CityTree: A Mossy Wall That Has The Same Air-Purifying Effect As 250 Trees

Germany is installing “mossy walls” called CityTree – the world’s first bio-tech filter to quantifiably improve air quality – around their cities, mainly Berlin. A variety of mosses are capable of binding environmental toxins such as particulate matter and nitrogen oxides while producing oxygen at the same time. These CityTree’s contain nearly 2,000 pots of moss so imagine how much environmental toxins it binds!

The organic particles polluting the air get eaten (digested) by bacteria on the moss, according to the German makers of the wall. The purifying work of the 2,000 pots of moss along with their particle eating bacteria is equal to about 250 trees! A trial wall went up off Piccadilly Circus in London and it indicated that a single CityTree could remove the particulate pollution of 42 diesel cars every month.

Mossy wall eats as much pollution as 250 trees

  • Solar panels to power fans for a controllable ventilation technology that allows airflow to be intensified (meaning that the filter effect can be increased as required.)
  • A rainwater catchment system to supply a fully automated irrigation system for watering the moss.
  • IoT technology which delivers comprehensive information on performance and status as well as environmental data on the CityTree’s surroundings.

Mossy wall eats as much pollution as 250 trees

These 4-meter tall slabs can improve human health by consuming ultra-fine airborne particles that can travel deep into the lungs and pass into the bloodstream, posing a serious risk to health. Research suggests that particulate pollution is linked to higher death rates from respiratory illnesses and there are numerous studies that link dirty air to higher risk of mental disorders such as dementia, bipolar disorder, severe depression, and schizophrenia. One study even found that breathing polluted city air is the same as smoking a pack of cigarettes a day!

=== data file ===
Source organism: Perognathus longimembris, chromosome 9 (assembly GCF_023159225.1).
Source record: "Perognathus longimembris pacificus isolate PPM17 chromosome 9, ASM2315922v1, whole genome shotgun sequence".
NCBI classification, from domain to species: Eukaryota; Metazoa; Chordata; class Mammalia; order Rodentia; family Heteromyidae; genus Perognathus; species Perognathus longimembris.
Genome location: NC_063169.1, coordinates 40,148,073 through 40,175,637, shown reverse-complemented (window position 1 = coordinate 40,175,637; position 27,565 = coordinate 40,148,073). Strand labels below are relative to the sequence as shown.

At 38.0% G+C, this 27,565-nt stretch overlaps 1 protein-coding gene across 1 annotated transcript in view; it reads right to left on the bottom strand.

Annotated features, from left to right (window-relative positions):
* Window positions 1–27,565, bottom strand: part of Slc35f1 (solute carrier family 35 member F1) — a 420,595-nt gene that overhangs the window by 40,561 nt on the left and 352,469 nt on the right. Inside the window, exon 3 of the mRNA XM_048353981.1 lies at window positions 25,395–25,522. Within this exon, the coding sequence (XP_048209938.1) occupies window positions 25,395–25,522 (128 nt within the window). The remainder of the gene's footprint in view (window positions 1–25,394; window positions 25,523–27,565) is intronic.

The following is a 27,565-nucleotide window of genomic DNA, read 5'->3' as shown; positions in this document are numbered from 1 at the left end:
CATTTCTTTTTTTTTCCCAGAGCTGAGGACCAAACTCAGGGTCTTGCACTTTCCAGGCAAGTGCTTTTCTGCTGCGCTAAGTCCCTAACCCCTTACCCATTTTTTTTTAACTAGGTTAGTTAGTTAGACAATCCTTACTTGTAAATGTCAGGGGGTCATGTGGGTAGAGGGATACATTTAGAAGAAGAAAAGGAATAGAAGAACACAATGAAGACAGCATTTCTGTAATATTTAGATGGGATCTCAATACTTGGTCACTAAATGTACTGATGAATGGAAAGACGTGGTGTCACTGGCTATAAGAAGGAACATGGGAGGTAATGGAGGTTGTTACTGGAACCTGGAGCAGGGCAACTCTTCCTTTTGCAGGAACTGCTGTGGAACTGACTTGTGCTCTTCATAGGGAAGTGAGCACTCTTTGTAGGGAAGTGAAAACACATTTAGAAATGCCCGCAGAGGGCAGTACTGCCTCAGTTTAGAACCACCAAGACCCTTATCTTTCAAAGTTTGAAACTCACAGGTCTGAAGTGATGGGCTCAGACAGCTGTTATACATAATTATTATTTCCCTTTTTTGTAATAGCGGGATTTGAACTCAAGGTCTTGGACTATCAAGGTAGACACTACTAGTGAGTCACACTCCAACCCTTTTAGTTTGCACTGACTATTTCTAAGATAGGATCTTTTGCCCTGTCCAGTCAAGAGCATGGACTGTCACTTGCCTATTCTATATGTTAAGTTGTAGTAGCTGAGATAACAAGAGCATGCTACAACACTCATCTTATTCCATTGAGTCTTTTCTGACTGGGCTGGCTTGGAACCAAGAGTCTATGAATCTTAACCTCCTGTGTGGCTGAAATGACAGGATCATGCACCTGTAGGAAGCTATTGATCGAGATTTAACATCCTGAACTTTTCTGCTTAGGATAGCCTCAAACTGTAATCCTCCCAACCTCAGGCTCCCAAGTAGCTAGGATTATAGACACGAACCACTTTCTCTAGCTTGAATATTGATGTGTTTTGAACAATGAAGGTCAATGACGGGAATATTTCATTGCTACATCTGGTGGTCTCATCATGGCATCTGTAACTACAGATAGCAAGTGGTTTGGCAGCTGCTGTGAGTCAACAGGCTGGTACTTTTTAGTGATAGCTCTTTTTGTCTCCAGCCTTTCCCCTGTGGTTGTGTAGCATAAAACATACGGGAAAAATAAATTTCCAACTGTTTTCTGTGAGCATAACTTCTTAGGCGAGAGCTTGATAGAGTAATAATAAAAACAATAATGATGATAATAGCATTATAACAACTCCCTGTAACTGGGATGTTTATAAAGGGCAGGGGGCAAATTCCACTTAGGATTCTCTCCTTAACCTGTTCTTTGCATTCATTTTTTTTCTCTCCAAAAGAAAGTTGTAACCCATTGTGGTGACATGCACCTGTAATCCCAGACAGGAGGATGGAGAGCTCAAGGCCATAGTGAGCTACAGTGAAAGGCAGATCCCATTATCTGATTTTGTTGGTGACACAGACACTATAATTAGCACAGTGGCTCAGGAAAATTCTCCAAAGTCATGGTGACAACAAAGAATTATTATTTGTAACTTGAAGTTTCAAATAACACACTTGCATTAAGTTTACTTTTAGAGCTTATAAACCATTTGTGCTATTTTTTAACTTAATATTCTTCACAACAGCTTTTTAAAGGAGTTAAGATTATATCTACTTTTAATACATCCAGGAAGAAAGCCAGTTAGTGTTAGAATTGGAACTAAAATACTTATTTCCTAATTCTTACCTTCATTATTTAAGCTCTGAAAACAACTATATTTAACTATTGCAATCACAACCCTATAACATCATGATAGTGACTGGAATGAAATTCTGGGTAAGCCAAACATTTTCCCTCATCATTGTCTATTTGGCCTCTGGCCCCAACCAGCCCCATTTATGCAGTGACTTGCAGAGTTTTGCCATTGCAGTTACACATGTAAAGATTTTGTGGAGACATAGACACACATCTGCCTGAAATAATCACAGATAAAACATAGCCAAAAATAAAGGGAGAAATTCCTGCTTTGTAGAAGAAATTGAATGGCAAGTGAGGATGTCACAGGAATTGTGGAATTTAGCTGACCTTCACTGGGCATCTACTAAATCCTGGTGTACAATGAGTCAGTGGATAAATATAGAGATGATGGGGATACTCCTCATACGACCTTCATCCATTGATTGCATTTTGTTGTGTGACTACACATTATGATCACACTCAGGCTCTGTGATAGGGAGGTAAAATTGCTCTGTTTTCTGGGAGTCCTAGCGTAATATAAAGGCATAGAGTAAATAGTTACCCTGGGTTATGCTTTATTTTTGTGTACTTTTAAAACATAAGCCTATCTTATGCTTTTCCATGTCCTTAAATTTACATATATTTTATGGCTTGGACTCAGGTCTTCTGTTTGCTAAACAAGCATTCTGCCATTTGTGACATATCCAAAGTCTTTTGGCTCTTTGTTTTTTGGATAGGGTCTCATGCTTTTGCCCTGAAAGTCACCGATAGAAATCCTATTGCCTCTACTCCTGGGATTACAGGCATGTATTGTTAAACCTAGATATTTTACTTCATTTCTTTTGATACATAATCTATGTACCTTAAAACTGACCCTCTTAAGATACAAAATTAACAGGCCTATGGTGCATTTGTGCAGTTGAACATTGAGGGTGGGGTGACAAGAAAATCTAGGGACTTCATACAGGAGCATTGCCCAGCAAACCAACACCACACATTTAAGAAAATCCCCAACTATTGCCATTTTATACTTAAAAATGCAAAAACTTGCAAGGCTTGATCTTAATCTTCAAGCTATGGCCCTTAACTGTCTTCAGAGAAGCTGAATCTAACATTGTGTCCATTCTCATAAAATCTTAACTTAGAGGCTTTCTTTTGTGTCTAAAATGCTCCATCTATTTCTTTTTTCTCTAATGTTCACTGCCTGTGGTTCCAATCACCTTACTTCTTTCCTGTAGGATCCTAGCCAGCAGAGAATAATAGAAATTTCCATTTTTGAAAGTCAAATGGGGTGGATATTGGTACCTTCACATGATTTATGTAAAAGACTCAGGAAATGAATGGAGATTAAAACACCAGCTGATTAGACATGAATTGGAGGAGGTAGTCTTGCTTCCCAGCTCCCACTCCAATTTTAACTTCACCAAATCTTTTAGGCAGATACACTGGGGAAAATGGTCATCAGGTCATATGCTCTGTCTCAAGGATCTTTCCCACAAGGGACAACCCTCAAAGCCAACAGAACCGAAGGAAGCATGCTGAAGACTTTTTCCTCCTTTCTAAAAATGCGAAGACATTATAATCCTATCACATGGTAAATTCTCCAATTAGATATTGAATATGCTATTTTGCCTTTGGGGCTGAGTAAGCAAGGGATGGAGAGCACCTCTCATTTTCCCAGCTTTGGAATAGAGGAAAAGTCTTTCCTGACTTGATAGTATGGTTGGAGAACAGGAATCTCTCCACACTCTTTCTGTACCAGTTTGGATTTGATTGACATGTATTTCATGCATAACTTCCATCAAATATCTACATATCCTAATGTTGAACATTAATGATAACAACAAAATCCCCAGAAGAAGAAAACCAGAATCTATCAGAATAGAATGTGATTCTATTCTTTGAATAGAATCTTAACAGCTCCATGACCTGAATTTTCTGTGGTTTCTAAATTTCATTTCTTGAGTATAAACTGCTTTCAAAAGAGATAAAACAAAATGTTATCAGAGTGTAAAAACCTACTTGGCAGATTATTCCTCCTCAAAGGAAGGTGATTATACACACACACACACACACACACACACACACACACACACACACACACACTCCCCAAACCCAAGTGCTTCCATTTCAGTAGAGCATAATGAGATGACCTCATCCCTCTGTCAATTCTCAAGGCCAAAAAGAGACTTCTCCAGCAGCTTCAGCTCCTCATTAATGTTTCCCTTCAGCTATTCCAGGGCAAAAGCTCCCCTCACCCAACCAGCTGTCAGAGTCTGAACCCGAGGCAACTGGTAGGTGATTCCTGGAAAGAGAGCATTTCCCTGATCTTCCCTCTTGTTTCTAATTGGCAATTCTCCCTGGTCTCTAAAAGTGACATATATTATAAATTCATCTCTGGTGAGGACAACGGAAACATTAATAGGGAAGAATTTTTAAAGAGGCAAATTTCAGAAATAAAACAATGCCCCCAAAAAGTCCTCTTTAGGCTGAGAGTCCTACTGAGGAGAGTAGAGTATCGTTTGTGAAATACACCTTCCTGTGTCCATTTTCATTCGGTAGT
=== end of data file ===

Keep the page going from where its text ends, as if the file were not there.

A dozen CityTrees are going up in Berlin for this reason. However, Ian Colbeck, of the University of Essex argues that “the ability of moss to collect air pollutants, especially heavy metals, had been known for some time but that given the scale of the problem it would be better not to emit pollutants.”

It’s clear that it would be better if no pollution was emitted in the first place. But because the complete elimination of everything in the world that emits pollution is not going to happen any time in the near future, it’s good to see solutions popping up that can help clean the air for people in the meantime.

Mossy wall eats as much pollution as 250 trees

Regardless, the mossy walls create a very pleasant ambiance and they also provide a pleasant cooling effect. Mosses store large quantities of moisture. That, combined with the considerably increased evaporation surface of the wall creates an immense cooling effect for the people around it.

The European Commission are funding Green City Solutions to install 12 CityTrees in Berlin with €1.5 million from the EU’s Horizon 2020 science fund. The initial 12 CityWalls in Berlin will serve as a pilot project to prove their effectiveness and could later be expanded throughout Germany and other EU nations.

Andrea D Steffen, 3 October 2019